Developments in new anti-counterfeit technologies will help support the growth of holograms in 2024, according to Dr. Paul Dunn, chair of the International Hologram Manufacturers Association (IHMA).

Micro-lenses, micro-mirrors, and plasmonics are among the rapidly emerging optical devices that have evolved on the back of holographic and diffractive technologies and are seen as part of the natural evolution of optical science by R&D teams.

Crane’s MOTION® (micro-lens array) on the $100 banknote

In turn, these technologies require new foils, different manufacturing processes and different originating technologies to get them fully to market and achieve commercial viability. This opens up more opportunity for savvy hologram manufacturers to secure additional market share and demonstrate how holography continues to secure new applications and remains a relevant technology. 

Giesecke & Devrient’s micro-mirrors combined with colour-shifting thin film coatings

However, manufacturers and their R&D teams in the coming months will need to assess the viability of these nascent technologies and challenge themselves to come up with a new generation of authentication and anti-counterfeiting technologies for traditional applications.

Dr Paul Dunn said: “What’s clear is that the speed of technical evolution is increasing and developments in digital technologies are probably the most significant to impact the future of anti-counterfeiting solutions in 2024 and beyond – a view supported by many in the optical devices sector.

“We will continue to see optical technologies merging with digital solutions and greater levels of optical security by combining technology functions. I feel this presents a strong future with holograms continuing to be a key component, reflecting how they are evolving, developing, and finding new commercial outlets.”

Holographic authentication and track and trace systems will continue to help underpin international efforts by government and law enforcement agencies to bolster overt and covert protection strategies beyond the next 12 months.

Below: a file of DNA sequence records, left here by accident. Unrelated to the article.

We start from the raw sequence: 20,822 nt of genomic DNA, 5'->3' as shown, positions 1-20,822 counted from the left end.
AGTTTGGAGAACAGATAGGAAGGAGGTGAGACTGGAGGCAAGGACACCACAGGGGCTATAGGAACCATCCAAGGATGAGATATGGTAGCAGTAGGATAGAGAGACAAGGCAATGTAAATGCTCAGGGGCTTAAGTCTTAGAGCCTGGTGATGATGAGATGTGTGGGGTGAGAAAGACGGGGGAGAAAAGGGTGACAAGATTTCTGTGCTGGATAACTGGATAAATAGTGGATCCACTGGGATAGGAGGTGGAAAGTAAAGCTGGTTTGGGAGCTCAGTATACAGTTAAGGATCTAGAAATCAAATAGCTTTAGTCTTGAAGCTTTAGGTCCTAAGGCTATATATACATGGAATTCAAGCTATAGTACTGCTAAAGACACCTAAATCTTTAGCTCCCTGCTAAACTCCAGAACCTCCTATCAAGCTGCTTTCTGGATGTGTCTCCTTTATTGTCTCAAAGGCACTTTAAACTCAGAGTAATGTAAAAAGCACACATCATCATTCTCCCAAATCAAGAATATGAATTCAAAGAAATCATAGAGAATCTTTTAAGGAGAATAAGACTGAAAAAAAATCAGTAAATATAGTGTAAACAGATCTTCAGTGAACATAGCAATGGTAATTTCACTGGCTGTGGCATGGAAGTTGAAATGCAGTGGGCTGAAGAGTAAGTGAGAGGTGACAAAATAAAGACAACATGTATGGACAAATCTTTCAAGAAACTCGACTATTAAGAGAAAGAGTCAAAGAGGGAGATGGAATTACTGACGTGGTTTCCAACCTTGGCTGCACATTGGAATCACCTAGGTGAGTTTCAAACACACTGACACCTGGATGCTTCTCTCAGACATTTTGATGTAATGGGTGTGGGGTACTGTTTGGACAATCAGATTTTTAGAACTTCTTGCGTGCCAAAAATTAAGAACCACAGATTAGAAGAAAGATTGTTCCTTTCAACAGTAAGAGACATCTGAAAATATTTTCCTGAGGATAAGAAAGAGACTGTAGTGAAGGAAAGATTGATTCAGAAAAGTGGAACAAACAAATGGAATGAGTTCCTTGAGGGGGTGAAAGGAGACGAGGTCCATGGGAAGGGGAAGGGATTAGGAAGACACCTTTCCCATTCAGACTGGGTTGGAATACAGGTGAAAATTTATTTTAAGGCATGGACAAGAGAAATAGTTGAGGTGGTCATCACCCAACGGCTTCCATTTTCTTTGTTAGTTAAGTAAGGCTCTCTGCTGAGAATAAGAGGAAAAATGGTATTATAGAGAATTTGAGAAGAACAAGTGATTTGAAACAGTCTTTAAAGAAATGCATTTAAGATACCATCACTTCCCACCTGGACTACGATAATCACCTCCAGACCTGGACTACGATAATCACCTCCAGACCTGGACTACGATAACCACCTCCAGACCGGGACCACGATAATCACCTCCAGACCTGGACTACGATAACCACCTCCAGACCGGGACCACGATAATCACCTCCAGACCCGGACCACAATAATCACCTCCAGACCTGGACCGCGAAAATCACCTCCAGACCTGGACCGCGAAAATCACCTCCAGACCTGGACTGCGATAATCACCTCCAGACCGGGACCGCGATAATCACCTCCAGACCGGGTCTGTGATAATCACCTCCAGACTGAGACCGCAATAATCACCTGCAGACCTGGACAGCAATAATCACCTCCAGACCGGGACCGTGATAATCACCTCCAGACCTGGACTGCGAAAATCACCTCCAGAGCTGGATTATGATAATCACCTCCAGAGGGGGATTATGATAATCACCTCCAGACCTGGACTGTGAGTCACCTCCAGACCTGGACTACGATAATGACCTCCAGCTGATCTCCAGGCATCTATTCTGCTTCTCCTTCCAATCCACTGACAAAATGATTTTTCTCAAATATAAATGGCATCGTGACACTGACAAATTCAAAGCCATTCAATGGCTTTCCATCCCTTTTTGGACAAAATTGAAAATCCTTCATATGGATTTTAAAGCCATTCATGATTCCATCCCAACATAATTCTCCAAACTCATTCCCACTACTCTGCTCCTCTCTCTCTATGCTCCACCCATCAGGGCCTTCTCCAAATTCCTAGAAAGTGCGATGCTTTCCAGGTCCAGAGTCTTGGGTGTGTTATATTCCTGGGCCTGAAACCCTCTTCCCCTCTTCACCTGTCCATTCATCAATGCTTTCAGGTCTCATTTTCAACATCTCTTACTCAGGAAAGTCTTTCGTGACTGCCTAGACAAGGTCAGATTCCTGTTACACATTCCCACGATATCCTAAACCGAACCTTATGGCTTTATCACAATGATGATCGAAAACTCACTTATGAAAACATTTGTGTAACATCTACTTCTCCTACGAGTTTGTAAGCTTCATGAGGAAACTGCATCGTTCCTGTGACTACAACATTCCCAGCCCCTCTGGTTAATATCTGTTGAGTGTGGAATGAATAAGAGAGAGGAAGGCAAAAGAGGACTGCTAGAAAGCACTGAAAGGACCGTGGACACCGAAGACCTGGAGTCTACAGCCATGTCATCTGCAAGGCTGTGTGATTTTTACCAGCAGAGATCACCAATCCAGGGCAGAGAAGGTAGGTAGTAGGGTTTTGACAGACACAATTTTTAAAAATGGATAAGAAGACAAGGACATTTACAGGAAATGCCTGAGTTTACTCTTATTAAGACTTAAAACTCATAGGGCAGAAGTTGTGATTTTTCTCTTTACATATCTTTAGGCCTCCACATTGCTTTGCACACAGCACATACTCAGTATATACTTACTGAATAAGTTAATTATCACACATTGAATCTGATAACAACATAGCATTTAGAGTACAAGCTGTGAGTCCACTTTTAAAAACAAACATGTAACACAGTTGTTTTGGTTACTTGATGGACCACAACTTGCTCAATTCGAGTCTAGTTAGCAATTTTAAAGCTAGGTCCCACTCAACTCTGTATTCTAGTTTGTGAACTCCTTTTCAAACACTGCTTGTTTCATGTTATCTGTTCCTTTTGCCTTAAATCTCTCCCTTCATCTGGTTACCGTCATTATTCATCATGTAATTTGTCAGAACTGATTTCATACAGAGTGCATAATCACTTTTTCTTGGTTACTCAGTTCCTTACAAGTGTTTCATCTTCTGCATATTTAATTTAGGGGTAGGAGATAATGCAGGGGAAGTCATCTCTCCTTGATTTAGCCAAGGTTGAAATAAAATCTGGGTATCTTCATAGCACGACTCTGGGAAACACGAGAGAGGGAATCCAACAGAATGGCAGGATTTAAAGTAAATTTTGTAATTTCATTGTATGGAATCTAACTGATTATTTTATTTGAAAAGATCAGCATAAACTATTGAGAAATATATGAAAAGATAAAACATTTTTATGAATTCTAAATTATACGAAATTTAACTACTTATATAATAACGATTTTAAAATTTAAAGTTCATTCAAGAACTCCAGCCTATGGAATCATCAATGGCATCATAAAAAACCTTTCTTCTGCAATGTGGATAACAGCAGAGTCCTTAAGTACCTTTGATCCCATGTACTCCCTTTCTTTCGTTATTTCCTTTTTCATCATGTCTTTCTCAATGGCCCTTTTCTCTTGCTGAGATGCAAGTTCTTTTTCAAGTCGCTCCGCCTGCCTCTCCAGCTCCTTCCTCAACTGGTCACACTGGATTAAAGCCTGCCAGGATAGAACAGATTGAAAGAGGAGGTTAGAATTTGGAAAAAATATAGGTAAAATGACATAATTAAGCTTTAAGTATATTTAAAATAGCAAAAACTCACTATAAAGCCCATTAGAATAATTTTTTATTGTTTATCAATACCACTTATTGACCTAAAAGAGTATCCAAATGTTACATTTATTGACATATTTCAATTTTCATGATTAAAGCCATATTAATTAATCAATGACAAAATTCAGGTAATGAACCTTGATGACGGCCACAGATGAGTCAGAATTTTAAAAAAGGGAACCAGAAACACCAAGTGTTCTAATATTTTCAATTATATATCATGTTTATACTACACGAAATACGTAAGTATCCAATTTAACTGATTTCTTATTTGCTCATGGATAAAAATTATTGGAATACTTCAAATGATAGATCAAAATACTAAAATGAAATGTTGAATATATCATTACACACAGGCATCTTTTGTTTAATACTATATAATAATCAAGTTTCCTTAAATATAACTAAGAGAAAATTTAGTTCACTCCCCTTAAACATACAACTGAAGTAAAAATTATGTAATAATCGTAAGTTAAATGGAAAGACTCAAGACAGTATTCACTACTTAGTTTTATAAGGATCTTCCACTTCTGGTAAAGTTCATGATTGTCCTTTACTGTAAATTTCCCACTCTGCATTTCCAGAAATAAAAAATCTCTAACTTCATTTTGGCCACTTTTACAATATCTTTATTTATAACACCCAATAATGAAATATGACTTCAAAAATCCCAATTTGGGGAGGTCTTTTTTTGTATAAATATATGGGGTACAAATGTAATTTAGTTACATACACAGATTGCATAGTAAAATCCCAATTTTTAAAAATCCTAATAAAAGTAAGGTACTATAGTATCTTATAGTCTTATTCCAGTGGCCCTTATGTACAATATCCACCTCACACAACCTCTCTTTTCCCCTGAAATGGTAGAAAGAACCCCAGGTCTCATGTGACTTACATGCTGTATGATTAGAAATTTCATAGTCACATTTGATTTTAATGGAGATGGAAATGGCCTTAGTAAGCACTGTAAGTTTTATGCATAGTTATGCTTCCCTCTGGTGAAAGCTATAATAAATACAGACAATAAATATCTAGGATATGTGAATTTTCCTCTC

Dr Dunn said: “Counterfeiting is a massive global threat, continually placing governments, brands, and the public at risk—and will continue to be tackled effectively to minimise the impact on society. Despite the continued economic, social, and global supply chain challenges, we expect to see growth in 2024 with countries enhancing and bringing forward their anti-counterfeiting plans which feature holograms.

“Again, these holograms will become even more integrated with other technologies to create intuitive brand engagement programmes while simultaneously, authentication through scanning a QR code on the label acts as a secondary product verification method. This provides unified and easy-to-use platforms for brands to interact and engage with their customers.”

The convergence of physical and digital worlds (e.g., the metaverse) is also gathering pace and investments are being made in metaverse-related technologies, including holographic display components that will play a significant role in bringing the metaverse to fruition, providing new ways in which people can share information, communicate, and embrace virtual worlds.

High security print applications will continue to increase, as holography origination capabilities are brought in-house, cutting the innovation cycle and allowing security printers to get their technologies specified for new currency work.

Sustainability will also continue to be a priority in 2024 with manufacturers investing more and more in strategies to cut carbon footprint as part of their corporate responsibility strategies, with the IHMA leading efforts through its Sustainability Working Group to encourage best practice by sharing information and showcasing companywide initiatives.

Dr Dunn added: “As holography continues to develop to remain relevant and push the boundaries of possibility, the IHMA will remain at the forefront of the sector in 2024. We will continue to evolve like the exciting technologies we represent to ensure the interests of members and manufacturers are to the fore and their voices heard.”

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Paul Dunn is chairman of the International Hologram Manufacturers Association. He has been involved in the Optical Security industry for 30 years with an array of experience in teaching and technology development, and is currently Director of Technology Innovation at OpSec Security Ltd.

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